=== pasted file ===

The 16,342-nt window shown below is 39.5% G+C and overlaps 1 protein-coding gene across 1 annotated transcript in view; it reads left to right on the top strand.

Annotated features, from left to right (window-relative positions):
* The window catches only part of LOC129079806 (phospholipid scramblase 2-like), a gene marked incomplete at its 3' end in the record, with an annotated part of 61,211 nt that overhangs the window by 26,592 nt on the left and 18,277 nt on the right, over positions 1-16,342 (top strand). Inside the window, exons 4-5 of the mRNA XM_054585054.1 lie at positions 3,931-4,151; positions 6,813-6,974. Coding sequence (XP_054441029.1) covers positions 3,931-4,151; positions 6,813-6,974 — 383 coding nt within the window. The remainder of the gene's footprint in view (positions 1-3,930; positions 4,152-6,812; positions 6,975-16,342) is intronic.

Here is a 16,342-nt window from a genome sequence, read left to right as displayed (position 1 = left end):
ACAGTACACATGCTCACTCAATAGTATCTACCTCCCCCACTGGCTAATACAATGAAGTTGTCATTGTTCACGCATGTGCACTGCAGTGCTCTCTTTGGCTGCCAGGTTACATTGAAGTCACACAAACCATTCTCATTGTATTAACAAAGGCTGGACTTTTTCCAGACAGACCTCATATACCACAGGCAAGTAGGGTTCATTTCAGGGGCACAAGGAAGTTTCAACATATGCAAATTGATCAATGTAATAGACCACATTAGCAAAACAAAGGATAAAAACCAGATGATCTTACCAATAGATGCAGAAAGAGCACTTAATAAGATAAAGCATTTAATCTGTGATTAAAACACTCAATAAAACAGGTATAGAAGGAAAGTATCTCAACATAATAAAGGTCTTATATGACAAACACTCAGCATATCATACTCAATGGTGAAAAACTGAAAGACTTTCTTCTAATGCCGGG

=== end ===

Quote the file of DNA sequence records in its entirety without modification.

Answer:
The 16,342-nt window shown below is 39.5% G+C and overlaps 1 protein-coding gene across 1 annotated transcript in view; it reads left to right on the top strand.

Annotated features, from left to right (window-relative positions):
* The window catches only part of LOC129079806 (phospholipid scramblase 2-like), a gene marked incomplete at its 3' end in the record, with an annotated part of 61,211 nt that overhangs the window by 26,592 nt on the left and 18,277 nt on the right, over positions 1-16,342 (top strand). Inside the window, exons 4-5 of the mRNA XM_054585054.1 lie at positions 3,931-4,151; positions 6,813-6,974. Coding sequence (XP_054441029.1) covers positions 3,931-4,151; positions 6,813-6,974 — 383 coding nt within the window. The remainder of the gene's footprint in view (positions 1-3,930; positions 4,152-6,812; positions 6,975-16,342) is intronic.

Here is a 16,342-nt window from a genome sequence, read left to right as displayed (position 1 = left end):
ACAGTACACATGCTCACTCAATAGTATCTACCTCCCCCACTGGCTAATACAATGAAGTTGTCATTGTTCACGCATGTGCACTGCAGTGCTCTCTTTGGCTGCCAGGTTACATTGAAGTCACACAAACCATTCTCATTGTATTAACAAAGGCTGGACTTTTTCCAGACAGACCTCATATACCACAGGCAAGTAGGGTTCATTTCAGGGGCACAAGGAAGTTTCAACATATGCAAATTGATCAATGTAATAGACCACATTAGCAAAACAAAGGATAAAAACCAGATGATCTTACCAATAGATGCAGAAAGAGCACTTAATAAGATAAAGCATTTAATCTGTGATTAAAACACTCAATAAAACAGGTATAGAAGGAAAGTATCTCAACATAATAAAGGTCTTATATGACAAACACTCAGCATATCATACTCAATGGTGAAAAACTGAAAGACTTTCTTCTAATGCCGGG